Food related issues often mask underlying unhappiness and fears. Being overweight or underweight may give you the perfect excuse to hide your true feelings and possibly a relationship that is not fulfilling at many levels.  Focussing on battling with your weight may provide you with a shield of protection that distracts you from facing reality. Often people are afraid to look at the root causes of their battles with food as it may reveal many wounds they may not be ready to deal with. Instead it is easier to perpetuate the issues, avoid giving yourself the time to explore your eating habits and continue focussing on the battle with food.    

Whilst you are busy dodging reality by snacking on unhealthy processed foods, eating on the run and watching your weight increase, you maintain the dream or hope that one day you will succeed and loose weight.  Maybe you talk to your friends and colleagues about how you are desperately trying to shed those extra kilos/pounds, how you struggle with each diet, and talk about the lists of forbidden foods that you are so tempted to eat and cannot resist. You talk about the dress or suit you were once able to get into and is now hanging in your wardrobe. But the biscuits, chocolates and crisps beckon and you oblige, continuing your cycle of avoidance and sabotage, perpetuating the dream that one day it will change.

Sabotage comes in different guises and operates in a sneaky, stealth like way as a form of defence against our own deep-rooted fears.

  • The denial sabotage – you are in denial about your needs and focus on the belief that you will never be able to loose the weight you want.  This leads to the constant cycle of going on a diet, giving up part way through and putting the weight back on. It perpetuates your unhappiness and helps you avoid looking at the real underlying causes. So why do you do it?  Why do you bother trying if you know you will fail?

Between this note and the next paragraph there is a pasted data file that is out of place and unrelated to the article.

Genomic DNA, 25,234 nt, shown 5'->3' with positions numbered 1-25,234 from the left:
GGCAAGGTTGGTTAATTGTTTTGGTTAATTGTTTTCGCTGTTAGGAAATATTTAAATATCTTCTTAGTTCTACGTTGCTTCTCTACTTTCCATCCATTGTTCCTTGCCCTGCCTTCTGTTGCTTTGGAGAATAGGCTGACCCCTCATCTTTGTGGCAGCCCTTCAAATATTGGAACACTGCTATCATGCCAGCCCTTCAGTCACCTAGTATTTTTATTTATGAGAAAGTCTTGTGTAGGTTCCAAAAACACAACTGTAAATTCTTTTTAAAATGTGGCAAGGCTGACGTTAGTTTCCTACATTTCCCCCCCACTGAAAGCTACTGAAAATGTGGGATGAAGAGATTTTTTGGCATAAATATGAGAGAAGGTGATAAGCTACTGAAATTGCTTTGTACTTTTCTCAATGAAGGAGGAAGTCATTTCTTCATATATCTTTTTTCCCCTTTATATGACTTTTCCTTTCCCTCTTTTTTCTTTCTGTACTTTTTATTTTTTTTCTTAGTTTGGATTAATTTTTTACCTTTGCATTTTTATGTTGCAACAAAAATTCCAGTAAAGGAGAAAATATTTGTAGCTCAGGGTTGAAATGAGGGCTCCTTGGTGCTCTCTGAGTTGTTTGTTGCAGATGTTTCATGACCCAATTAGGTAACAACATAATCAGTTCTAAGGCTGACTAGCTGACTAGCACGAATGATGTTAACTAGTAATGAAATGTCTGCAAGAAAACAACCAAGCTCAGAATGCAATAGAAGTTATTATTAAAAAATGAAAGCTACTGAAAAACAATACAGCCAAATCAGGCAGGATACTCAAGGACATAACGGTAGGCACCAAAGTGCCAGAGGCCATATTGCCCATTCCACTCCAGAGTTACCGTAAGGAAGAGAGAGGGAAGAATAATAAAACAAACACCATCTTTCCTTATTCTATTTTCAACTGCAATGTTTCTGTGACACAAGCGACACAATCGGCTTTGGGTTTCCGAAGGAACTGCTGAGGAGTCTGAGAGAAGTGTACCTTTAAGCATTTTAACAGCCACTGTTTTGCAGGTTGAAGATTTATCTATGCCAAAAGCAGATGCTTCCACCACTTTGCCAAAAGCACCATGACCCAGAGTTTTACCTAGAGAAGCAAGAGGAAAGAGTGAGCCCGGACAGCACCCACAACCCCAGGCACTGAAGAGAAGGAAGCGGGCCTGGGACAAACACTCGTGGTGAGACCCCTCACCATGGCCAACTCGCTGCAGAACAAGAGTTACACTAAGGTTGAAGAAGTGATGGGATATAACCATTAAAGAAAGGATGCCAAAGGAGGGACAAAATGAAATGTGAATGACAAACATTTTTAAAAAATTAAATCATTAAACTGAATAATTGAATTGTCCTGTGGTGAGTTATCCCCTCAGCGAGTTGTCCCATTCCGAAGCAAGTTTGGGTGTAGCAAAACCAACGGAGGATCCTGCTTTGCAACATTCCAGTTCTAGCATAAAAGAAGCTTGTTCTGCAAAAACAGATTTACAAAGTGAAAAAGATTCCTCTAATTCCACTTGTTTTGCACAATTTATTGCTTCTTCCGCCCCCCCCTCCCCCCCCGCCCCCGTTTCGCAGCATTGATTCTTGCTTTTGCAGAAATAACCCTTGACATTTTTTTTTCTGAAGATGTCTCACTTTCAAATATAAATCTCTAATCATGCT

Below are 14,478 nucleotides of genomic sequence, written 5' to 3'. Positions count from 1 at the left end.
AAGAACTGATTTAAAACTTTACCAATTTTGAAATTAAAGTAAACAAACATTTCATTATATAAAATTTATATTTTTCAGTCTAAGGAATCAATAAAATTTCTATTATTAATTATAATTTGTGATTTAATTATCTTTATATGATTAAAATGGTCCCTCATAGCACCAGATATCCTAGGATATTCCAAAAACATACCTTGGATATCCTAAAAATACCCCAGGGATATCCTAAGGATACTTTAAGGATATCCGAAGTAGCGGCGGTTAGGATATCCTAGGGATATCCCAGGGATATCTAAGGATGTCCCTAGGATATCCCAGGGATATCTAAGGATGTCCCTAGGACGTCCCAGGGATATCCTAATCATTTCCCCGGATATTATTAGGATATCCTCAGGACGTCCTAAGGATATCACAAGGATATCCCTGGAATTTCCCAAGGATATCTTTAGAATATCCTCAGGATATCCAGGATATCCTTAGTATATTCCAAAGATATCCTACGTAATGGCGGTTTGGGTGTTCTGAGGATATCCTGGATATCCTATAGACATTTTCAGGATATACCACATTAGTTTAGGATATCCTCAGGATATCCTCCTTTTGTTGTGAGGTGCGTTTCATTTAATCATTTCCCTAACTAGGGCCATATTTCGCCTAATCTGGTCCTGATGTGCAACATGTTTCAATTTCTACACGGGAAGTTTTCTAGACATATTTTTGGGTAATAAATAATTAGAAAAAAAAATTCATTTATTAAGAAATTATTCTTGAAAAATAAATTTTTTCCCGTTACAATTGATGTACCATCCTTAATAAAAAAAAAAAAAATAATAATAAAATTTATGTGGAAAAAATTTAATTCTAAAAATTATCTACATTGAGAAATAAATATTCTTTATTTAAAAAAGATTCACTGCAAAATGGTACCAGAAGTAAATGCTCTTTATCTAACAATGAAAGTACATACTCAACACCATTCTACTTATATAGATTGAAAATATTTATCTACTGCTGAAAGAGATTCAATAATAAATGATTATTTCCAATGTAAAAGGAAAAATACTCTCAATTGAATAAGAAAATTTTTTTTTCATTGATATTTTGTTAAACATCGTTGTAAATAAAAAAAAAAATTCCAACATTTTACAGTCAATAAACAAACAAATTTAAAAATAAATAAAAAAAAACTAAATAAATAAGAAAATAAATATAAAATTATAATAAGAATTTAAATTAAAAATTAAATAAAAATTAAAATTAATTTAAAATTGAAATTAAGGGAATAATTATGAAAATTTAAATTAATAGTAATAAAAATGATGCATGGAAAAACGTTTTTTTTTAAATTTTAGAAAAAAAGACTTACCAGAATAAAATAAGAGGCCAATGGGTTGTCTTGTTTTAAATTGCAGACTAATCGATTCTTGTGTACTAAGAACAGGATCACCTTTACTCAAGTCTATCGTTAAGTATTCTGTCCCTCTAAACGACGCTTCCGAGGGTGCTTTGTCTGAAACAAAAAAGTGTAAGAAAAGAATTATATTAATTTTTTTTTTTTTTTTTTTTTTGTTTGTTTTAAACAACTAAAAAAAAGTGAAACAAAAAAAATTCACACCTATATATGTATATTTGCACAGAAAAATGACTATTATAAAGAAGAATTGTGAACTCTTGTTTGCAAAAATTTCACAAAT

• The procrastination sabotage – helps you avoid the reality of your situation and keeps you in your cycle of misery. It’s often backed up by words such as “I know what healthy foods to eat but…”  If you know what to eat, what stops you?
  • The secret sabotage – rooted in shame and guilt, as well as unhappiness. You eat reasonably well in front of other people but behind the scenes you overindulge in treats and naughty bits. This leads to further shame, guilt and possible depression as the weight piles on. If you feel miserable after a secret binge why continue?

Sabotage destroys your self-confidence leaving you feeling frustrated, discouraged, trapped and at times even depressed. It is easy to challenge you with questions such as – if it makes you unhappy why do you do it? However, the reality of the battles you may be having with food can be tough to end as they camouflage a number of underlying issues that may be perceived as too painful to explore. 

Until you deal with the underlying issues, any solutions to your weight problems will remain short term and the battles with food will continue. 

If you’ve been affected by what you’ve read and would like help, contact Carla Devereux on 0121 745 9044 to book an appointment. 

Share this post

Psychotherapy delves deep into the root causes of your symptoms.  Psychotherapy in Solihull, encompasses a multitude of approaches, each offering a wide range of tools that help different people.